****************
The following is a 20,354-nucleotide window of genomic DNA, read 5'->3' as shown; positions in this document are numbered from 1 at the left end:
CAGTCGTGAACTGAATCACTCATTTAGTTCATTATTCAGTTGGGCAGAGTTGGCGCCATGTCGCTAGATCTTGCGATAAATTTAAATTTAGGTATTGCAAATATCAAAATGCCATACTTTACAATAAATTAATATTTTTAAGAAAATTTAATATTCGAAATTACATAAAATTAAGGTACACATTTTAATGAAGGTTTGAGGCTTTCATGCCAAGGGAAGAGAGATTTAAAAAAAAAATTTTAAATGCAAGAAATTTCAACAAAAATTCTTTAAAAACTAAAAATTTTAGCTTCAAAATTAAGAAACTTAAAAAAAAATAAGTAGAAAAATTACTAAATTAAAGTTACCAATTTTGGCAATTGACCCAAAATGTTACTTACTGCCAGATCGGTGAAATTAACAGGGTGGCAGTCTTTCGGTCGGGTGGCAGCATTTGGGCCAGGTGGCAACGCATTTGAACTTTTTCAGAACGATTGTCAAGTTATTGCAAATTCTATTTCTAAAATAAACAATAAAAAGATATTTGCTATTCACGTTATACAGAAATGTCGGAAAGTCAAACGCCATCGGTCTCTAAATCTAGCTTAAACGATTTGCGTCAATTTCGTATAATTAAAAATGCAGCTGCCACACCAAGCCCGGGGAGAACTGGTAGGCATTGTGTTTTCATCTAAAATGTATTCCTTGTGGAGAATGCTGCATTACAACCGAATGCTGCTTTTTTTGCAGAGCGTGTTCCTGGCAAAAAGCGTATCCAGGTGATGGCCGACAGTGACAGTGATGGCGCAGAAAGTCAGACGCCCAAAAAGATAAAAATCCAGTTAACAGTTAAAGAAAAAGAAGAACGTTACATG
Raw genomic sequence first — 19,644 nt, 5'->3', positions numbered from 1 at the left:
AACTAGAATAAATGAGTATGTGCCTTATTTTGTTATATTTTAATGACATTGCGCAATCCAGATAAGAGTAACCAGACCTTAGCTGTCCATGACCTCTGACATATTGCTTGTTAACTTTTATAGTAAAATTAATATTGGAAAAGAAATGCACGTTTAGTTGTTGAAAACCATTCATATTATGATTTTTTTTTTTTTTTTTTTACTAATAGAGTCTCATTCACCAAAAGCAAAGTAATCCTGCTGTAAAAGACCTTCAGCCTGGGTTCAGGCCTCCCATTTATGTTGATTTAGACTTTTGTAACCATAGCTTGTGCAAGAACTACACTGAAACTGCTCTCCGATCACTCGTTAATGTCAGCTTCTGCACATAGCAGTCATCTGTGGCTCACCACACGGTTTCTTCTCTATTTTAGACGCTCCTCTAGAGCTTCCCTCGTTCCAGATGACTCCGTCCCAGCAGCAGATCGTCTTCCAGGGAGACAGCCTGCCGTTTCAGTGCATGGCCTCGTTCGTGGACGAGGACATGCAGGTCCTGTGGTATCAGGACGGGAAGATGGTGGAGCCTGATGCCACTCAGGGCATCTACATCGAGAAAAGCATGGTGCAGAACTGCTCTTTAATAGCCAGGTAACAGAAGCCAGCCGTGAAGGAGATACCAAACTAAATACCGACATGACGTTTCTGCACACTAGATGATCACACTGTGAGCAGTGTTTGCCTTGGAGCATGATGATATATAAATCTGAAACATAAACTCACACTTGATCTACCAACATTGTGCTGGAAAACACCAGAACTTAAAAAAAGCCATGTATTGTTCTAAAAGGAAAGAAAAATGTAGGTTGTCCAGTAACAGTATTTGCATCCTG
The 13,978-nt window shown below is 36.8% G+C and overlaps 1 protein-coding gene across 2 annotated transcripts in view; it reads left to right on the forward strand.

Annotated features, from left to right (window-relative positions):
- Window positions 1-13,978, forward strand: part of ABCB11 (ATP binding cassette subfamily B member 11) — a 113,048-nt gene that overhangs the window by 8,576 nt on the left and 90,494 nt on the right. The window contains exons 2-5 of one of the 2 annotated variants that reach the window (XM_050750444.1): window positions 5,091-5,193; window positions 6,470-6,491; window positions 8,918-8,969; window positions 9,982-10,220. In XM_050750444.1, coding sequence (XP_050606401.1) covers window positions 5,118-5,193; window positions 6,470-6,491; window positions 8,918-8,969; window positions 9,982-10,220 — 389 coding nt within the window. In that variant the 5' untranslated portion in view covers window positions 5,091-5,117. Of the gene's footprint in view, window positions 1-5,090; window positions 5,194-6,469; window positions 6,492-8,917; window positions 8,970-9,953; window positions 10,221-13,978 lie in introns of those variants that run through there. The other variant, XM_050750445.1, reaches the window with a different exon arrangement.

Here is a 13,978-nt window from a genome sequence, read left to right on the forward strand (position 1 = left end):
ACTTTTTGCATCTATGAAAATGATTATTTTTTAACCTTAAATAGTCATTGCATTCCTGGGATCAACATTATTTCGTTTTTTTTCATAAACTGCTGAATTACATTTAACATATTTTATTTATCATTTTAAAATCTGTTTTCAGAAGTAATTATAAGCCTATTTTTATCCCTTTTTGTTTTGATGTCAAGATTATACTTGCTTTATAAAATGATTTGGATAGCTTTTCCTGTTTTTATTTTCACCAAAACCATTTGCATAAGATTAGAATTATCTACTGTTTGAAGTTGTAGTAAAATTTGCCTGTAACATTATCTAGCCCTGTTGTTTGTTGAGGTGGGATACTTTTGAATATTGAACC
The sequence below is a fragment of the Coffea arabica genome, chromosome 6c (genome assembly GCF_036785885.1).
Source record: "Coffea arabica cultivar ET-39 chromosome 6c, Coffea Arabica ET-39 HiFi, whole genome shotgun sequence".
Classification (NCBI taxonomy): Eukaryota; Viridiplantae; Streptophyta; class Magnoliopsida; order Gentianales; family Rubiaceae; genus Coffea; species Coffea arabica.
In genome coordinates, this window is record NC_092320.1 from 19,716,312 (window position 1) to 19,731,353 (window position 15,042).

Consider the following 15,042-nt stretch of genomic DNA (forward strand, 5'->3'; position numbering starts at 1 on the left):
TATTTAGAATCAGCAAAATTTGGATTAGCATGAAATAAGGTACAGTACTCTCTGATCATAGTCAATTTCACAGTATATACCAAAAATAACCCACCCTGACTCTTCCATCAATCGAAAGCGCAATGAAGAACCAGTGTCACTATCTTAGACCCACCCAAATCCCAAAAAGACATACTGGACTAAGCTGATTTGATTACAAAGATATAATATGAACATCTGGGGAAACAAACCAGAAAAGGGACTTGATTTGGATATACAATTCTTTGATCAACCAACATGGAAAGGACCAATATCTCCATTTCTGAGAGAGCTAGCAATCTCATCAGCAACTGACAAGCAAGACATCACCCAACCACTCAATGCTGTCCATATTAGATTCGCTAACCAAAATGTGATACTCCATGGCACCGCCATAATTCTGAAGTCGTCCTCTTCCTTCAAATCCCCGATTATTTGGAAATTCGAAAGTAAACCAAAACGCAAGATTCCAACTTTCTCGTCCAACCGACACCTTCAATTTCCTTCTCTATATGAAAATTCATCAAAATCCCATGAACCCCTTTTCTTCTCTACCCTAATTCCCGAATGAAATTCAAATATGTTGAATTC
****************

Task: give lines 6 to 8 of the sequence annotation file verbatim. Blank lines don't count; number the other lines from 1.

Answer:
Annotated features, from left to right (window-relative positions):
- Window positions 1-13,978, forward strand: part of ABCB11 (ATP binding cassette subfamily B member 11) — a 113,048-nt gene that overhangs the window by 8,576 nt on the left and 90,494 nt on the right. The window contains exons 2-5 of one of the 2 annotated variants that reach the window (XM_050750444.1): window positions 5,091-5,193; window positions 6,470-6,491; window positions 8,918-8,969; window positions 9,982-10,220. In XM_050750444.1, coding sequence (XP_050606401.1) covers window positions 5,118-5,193; window positions 6,470-6,491; window positions 8,918-8,969; window positions 9,982-10,220 — 389 coding nt within the window. In that variant the 5' untranslated portion in view covers window positions 5,091-5,117. Of the gene's footprint in view, window positions 1-5,090; window positions 5,194-6,469; window positions 6,492-8,917; window positions 8,970-9,953; window positions 10,221-13,978 lie in introns of those variants that run through there. The other variant, XM_050750445.1, reaches the window with a different exon arrangement.

Here is a 13,978-nt window from a genome sequence, read left to right on the forward strand (position 1 = left end):